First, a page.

Author(s): Varga, Leah McLean | Advisor(s): Hildebrand, John A | Abstract: Fin whales (Balaenoptera physalus) produce a stereotyped low frequency call (15-30 Hz) that can be detected at great range

Temporal separation of two fin whale call types across the eastern North Pacific

The 40-Hz call may be associated with a foraging function, and temporal separation between 40- and 20-Hz calls may indicate the separation between predominately feeding behavior and other social interactions.


Low-frequency calls produced by blue whales, Balaenoptera musculus, were recorded in the northeastern Pacific Ocean off central California during a vessel-based marine mammal survey and when sonobuoys were subsequently deployed, blue whale calls were recorded.



Reactions of bowhead whales, Balaena mysticetus, to seismic exploration in the Canadian Beaufort Sea.

Tests with one 0.66-1 airgun showed that some bowheads move away from sources of strong seismic impulses even in the absence of boat noise, and that bowheads can detect the direction from which seismic impulses arrive.

Characteristics and seasons of blue and finback whale sounds along the U.S. west coast as recorded at SOSUS stations

Blue whale sounds were doublets, each member lasting about 19 s. ‘‘A’’ sounds mostly occurred at 19.7 Hz; ‘‘B’’ at 22.2 with a short tail at 19.8. A few individual whales appeared to call for hours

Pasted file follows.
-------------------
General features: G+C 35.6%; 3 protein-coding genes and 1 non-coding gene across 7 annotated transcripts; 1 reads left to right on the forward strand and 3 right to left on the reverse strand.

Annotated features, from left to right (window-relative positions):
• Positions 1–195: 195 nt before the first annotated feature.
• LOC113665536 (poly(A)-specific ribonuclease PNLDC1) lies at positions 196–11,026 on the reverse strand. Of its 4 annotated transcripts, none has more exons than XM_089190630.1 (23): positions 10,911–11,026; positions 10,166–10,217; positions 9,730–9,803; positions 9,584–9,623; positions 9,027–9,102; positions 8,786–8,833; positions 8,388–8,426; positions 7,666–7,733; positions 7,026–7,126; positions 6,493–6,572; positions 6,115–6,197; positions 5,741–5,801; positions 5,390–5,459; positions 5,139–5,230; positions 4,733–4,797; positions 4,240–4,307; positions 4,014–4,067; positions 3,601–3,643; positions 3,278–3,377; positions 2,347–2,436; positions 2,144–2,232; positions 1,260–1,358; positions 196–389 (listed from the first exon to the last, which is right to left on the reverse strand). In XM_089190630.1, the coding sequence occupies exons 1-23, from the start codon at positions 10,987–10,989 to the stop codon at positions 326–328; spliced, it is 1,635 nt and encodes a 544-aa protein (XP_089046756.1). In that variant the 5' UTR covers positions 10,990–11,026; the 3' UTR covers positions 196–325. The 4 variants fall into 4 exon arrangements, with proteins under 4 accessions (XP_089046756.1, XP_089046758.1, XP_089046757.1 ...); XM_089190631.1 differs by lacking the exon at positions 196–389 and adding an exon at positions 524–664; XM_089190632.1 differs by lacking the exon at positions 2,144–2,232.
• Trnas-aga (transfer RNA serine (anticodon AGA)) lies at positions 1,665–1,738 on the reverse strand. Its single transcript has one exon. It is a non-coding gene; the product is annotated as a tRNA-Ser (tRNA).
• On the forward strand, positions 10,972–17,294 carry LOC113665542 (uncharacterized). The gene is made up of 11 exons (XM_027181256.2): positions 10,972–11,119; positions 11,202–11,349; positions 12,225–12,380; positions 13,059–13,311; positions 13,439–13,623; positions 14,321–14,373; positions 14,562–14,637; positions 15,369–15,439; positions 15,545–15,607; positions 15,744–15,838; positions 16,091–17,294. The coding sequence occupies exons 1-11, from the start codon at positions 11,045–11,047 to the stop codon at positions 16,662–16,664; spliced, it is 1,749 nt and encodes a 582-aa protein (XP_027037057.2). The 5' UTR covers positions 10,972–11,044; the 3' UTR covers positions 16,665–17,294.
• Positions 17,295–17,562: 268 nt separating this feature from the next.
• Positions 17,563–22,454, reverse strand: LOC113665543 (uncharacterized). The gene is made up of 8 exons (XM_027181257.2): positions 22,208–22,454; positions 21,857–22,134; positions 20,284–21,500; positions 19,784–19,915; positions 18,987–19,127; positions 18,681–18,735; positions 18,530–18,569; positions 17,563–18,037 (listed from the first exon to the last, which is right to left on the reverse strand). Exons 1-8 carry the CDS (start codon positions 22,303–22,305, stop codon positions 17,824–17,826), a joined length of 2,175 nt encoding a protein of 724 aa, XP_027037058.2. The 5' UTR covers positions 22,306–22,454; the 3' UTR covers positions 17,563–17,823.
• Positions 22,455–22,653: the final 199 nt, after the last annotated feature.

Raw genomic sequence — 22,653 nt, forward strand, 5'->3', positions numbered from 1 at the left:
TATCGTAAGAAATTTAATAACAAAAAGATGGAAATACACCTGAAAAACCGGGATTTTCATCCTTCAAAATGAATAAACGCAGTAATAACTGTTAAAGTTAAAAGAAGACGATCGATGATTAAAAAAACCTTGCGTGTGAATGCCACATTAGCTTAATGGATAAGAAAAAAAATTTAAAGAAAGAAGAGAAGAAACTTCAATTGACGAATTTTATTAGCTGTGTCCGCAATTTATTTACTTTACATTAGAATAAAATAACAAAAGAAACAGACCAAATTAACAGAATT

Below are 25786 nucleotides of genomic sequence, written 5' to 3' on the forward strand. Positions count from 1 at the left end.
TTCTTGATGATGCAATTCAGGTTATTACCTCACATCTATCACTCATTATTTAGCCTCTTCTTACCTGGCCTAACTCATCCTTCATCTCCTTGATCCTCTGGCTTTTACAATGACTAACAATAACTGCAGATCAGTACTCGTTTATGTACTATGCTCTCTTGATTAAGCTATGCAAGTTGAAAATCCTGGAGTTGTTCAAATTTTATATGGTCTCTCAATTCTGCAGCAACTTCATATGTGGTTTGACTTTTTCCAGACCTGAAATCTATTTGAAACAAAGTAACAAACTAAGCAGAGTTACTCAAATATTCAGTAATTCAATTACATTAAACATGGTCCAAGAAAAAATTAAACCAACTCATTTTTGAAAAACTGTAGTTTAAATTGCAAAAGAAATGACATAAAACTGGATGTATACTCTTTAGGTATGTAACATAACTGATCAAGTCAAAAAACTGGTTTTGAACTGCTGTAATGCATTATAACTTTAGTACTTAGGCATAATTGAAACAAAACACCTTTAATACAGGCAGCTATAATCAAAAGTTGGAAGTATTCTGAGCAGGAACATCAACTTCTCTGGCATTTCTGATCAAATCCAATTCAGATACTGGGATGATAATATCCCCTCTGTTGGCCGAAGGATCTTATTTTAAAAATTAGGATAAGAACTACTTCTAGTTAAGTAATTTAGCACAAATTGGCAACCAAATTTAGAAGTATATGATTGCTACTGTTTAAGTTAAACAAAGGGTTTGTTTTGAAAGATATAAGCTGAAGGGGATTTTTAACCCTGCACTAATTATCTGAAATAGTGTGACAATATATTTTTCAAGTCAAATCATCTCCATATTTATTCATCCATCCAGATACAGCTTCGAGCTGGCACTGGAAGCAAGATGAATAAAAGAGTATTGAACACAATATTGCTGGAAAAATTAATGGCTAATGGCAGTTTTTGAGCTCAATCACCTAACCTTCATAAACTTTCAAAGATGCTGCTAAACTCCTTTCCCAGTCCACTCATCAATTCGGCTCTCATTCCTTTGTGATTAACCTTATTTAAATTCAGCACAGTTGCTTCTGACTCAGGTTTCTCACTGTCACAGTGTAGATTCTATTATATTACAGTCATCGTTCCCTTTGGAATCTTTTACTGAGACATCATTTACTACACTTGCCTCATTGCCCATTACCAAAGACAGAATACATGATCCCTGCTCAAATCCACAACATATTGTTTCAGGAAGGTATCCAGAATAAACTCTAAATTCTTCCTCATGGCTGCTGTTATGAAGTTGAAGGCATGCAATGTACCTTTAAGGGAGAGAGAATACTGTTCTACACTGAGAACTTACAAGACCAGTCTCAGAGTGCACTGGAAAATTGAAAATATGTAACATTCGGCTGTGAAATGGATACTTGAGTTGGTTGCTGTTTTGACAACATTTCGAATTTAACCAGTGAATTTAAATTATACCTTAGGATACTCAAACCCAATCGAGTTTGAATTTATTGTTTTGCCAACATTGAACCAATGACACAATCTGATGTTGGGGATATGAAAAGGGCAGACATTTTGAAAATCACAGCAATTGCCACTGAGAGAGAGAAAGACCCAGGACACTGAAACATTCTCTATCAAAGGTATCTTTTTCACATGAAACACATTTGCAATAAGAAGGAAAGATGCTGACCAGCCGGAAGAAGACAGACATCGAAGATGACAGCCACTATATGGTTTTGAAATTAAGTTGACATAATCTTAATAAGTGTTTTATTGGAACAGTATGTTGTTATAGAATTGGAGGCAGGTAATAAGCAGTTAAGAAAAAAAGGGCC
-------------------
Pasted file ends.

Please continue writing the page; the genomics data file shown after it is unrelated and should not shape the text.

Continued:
Underwater sounds of migrating gray whales, Eschrichtius glaucus (Cope).

Underwater sounds from migrating gray whales were recorded from a bottom‐mounted hydrophone array and no characteristic behavior could be associated with sound production other than blow sounds during exhalations.


ABSTRACT Sounds produced by Finback Whales Balaenoptera physalus were recorded from a stationary hydrophone in the St. Lawrence Estuary from June to September. The vocalizations consisted of

20-Hz pulses and other vocalizations of fin whales, Balaenoptera physalus, in the Gulf of California, Mexico.

Gulf of California 20-Hz pulses were unique in terms of frequency modulation, interpulse sound levels, and temporal patterns, and may represent a regional stock revealed by their sound characteristics, a phenomenon previously shown for humpback whales, birds, and fish.

The 20-Hz signals of finback whales (Balaenoptera physalus).

Direct association of the bouts with the reproductive season for this species points to the 20-Hz signals as possible reproductive displays by finback whales.

Reactions of bottlenoise dolphins, Tursiops truncatus, and migrating gray whales, Eschrichtius robustus, to experimental playback of low-frequency man-made noise

Playback experiments of low‐frequency noise to two species of cetacean were linked to measurements of transmission loss in order to relate responses to received sound level. Coastal observation sites

Variability in behavioral reaction thresholds of bowhead whales to man‐made underwater sounds

Reactions of bowhead whales, Balaena mysticetus, to actual and simulated oil industry activities were studied in the Beaufort Sea during spring, summer, or autumn from 1980 to 1991. Received levels